Last, and probably by far, the most frustrating problem in the fine tuning of 36 strings is the Constant and Unprdicatable Ravages of Weather.
Temperature gives rapid and short-term change; humidity, long-term change. Unfortunately, different string diameters, tensions, and some wound- vs. unwound-string effects cause strings to go sharp or flat independently. The shorter, higher-pitched, and tighter a string, the more it is affected by the weather.
Having weathered 26 years of craft and music shows in all seasons, I have made the following discovery: if I tune an instrument at say - - 2pm on a sunny afternoon, no matter how bad it sounds the next morning in the middle of a cloudburst, later that day, when the sun is shining again, it will be miraculously back in tune again!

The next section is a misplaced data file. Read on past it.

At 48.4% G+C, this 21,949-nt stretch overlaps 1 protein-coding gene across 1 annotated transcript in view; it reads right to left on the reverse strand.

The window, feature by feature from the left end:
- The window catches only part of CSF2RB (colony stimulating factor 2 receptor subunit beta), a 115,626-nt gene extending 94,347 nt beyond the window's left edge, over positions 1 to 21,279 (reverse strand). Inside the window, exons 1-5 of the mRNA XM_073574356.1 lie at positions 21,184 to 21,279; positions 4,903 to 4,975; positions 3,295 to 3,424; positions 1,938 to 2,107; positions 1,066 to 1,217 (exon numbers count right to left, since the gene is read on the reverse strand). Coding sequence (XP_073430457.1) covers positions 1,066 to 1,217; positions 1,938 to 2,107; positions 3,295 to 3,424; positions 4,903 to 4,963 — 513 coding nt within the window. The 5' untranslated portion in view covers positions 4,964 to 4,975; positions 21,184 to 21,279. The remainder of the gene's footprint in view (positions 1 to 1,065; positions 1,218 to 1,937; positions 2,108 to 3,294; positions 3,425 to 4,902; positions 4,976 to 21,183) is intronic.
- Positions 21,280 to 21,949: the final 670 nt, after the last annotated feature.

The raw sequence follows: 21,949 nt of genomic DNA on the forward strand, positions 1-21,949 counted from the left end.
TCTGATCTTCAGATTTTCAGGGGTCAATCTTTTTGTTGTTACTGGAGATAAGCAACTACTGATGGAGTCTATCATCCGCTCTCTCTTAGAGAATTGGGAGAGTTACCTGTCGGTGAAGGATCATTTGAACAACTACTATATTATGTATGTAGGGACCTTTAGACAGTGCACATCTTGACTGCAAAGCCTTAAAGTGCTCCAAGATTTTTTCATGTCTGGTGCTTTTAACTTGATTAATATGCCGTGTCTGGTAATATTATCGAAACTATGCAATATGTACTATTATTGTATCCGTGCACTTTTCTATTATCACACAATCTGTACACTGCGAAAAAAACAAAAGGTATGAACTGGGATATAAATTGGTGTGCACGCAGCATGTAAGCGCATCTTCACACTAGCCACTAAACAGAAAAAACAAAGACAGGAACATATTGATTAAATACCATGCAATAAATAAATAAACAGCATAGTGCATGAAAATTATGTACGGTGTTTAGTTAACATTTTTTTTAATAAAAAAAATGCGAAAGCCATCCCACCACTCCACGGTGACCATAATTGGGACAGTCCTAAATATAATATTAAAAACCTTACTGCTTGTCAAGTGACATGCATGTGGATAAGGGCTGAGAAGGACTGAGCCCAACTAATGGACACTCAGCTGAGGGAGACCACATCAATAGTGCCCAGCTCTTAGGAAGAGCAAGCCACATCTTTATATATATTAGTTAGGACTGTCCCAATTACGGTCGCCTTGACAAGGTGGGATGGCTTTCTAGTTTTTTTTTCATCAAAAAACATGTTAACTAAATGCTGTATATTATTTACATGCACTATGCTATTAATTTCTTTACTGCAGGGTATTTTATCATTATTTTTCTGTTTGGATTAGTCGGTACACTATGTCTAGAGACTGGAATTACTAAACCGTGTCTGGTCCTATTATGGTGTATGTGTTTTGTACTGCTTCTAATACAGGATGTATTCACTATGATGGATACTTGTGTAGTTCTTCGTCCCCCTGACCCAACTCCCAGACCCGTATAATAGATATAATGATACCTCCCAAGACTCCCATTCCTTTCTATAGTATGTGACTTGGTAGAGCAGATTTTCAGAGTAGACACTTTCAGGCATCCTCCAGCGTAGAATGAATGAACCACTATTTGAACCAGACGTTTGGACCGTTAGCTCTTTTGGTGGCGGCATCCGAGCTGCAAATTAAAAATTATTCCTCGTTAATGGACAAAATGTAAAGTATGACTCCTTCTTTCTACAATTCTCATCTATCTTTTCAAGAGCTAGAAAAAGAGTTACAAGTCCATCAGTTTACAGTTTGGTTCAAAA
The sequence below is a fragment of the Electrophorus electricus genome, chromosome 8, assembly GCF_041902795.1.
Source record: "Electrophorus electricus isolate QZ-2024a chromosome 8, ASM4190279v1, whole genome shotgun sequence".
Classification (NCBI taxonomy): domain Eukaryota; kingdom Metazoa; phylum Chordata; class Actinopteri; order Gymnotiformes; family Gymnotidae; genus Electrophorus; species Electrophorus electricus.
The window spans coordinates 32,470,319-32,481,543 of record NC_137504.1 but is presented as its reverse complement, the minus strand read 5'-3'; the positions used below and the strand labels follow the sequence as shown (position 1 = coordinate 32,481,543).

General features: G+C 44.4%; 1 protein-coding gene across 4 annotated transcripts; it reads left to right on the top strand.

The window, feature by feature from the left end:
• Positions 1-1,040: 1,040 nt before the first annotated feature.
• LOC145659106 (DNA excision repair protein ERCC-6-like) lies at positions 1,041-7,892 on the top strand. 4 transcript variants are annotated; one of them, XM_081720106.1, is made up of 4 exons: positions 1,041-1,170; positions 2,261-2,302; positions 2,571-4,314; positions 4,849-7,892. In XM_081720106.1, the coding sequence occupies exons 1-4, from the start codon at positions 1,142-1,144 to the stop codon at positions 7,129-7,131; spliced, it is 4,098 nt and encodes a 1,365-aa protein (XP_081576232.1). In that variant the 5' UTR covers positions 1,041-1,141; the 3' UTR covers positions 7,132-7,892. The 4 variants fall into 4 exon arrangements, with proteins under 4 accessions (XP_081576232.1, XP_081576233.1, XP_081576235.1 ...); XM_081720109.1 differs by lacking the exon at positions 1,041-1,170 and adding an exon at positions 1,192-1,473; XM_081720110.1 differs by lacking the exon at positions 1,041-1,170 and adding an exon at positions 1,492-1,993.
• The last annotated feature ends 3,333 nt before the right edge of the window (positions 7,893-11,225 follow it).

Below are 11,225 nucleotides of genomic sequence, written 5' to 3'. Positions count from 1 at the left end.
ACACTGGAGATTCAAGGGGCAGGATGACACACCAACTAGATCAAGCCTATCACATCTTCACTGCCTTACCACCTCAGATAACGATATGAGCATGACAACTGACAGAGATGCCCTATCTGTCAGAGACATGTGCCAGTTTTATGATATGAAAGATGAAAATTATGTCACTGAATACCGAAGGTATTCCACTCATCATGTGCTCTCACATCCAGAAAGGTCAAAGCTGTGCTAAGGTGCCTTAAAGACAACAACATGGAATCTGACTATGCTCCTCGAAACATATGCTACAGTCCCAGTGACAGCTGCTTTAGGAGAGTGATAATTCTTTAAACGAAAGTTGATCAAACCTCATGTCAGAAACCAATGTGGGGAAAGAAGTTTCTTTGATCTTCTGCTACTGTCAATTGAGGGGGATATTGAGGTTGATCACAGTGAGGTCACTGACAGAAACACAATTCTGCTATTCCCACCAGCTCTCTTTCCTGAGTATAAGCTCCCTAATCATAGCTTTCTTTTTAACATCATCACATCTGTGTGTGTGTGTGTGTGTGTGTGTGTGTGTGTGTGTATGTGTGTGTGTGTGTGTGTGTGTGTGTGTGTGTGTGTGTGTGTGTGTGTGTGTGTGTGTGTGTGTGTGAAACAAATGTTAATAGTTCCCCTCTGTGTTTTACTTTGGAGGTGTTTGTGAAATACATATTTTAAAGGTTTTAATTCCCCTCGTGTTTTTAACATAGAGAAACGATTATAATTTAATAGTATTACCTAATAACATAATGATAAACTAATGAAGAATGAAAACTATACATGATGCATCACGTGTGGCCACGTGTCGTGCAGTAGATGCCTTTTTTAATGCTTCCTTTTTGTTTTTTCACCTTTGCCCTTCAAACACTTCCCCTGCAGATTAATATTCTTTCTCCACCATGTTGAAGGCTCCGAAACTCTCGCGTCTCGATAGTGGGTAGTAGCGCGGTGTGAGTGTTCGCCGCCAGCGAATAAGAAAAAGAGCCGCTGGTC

Anything that can be done to stabilized the instrument's environment will help to reduce the problem. Tune it in a temperature/humidity environment similar to where you will be playing. Keep it in a case and protect the case from extreme heat and cold. If a sudden summer hail storm appears and the temperature drops 30 degrees as you stand waiting your turn at Winfield, you can always hope it keeps up long enough that the sound of the hail on the tin roof will drown out your out-of-tune ukelin. And, you can rest assured that the poor soul who is at that moment competing on stage is hearing his ukelin slowly go mad. There are no favorites played in this game.